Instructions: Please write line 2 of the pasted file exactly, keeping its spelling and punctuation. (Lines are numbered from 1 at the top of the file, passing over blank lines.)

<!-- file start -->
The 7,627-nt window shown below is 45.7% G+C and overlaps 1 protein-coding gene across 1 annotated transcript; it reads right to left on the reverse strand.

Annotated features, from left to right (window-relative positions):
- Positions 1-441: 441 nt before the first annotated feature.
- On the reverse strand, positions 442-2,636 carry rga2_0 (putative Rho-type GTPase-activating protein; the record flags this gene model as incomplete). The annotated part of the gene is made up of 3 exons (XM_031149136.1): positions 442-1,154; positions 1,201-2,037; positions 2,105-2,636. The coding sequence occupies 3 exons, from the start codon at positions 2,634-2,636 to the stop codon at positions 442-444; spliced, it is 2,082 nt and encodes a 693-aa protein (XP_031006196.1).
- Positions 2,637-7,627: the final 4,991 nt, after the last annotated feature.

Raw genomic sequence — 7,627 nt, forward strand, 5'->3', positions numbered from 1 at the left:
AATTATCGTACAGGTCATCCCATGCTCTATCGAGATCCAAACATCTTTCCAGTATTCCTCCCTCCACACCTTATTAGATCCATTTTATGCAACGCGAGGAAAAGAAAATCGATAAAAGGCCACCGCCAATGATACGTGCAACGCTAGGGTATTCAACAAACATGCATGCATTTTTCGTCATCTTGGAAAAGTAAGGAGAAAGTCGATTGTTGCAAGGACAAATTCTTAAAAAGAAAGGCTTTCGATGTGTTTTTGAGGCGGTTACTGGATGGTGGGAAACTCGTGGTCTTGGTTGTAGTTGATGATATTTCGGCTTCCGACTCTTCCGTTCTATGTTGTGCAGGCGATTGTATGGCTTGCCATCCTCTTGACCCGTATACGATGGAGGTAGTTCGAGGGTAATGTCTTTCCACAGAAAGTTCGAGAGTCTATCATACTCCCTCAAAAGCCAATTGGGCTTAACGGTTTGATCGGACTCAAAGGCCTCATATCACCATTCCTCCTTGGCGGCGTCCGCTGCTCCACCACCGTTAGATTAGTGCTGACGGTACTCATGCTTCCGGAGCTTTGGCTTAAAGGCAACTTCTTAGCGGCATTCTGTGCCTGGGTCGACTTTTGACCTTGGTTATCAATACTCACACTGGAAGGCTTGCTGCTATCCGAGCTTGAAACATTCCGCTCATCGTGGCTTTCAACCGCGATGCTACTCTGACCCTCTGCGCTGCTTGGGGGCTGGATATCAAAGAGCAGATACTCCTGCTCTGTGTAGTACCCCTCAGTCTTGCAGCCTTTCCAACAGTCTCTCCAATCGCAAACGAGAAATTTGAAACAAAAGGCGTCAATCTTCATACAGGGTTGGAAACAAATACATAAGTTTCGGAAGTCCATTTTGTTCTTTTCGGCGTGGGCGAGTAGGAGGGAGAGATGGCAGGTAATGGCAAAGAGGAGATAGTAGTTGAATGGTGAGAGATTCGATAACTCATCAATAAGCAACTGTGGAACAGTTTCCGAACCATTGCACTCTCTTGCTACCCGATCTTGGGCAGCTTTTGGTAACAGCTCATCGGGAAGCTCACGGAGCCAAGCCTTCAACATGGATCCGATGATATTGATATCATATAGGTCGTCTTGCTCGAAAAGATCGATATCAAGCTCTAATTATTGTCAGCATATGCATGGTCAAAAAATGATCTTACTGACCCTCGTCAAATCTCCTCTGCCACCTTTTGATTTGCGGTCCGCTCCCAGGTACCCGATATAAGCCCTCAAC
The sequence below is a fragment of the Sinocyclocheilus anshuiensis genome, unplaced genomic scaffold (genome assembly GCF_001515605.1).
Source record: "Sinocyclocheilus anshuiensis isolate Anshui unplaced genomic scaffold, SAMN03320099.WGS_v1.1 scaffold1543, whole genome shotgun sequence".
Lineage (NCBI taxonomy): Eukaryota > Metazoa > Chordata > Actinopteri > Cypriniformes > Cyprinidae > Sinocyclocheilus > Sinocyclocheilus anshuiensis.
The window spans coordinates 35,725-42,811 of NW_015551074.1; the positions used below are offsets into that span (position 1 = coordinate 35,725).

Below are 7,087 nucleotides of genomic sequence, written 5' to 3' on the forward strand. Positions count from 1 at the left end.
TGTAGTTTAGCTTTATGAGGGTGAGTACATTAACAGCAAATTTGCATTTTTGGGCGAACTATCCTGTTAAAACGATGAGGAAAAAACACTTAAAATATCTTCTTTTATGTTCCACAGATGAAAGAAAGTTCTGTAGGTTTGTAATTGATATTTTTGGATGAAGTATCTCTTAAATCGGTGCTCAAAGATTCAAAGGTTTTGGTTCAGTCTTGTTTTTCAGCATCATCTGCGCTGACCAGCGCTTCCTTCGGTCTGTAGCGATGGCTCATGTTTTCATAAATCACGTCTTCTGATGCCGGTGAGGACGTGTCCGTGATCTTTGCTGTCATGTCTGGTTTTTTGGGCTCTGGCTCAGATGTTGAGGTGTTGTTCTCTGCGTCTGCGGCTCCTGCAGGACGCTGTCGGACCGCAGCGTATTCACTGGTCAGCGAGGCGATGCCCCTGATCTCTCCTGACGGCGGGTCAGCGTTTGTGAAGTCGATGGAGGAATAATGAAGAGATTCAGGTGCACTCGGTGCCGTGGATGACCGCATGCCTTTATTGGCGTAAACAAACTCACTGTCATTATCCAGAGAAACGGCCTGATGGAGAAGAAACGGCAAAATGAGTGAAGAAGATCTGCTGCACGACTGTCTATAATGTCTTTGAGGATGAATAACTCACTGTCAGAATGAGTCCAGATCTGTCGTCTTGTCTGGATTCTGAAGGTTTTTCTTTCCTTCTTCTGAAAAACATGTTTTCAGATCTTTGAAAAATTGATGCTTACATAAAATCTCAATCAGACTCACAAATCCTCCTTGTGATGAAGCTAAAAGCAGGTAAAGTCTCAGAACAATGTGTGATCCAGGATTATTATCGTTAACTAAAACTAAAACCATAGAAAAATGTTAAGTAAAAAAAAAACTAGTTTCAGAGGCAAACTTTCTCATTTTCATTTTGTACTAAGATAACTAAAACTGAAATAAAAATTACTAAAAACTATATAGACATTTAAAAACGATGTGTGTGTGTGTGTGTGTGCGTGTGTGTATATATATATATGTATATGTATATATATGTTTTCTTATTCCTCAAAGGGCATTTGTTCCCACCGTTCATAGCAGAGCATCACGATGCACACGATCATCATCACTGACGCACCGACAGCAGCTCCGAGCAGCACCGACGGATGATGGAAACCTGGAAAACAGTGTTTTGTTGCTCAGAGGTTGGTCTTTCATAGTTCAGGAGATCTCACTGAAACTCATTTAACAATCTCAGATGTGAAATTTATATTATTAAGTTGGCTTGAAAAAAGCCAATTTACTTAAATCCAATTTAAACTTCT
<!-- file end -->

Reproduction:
Annotated features, from left to right (window-relative positions):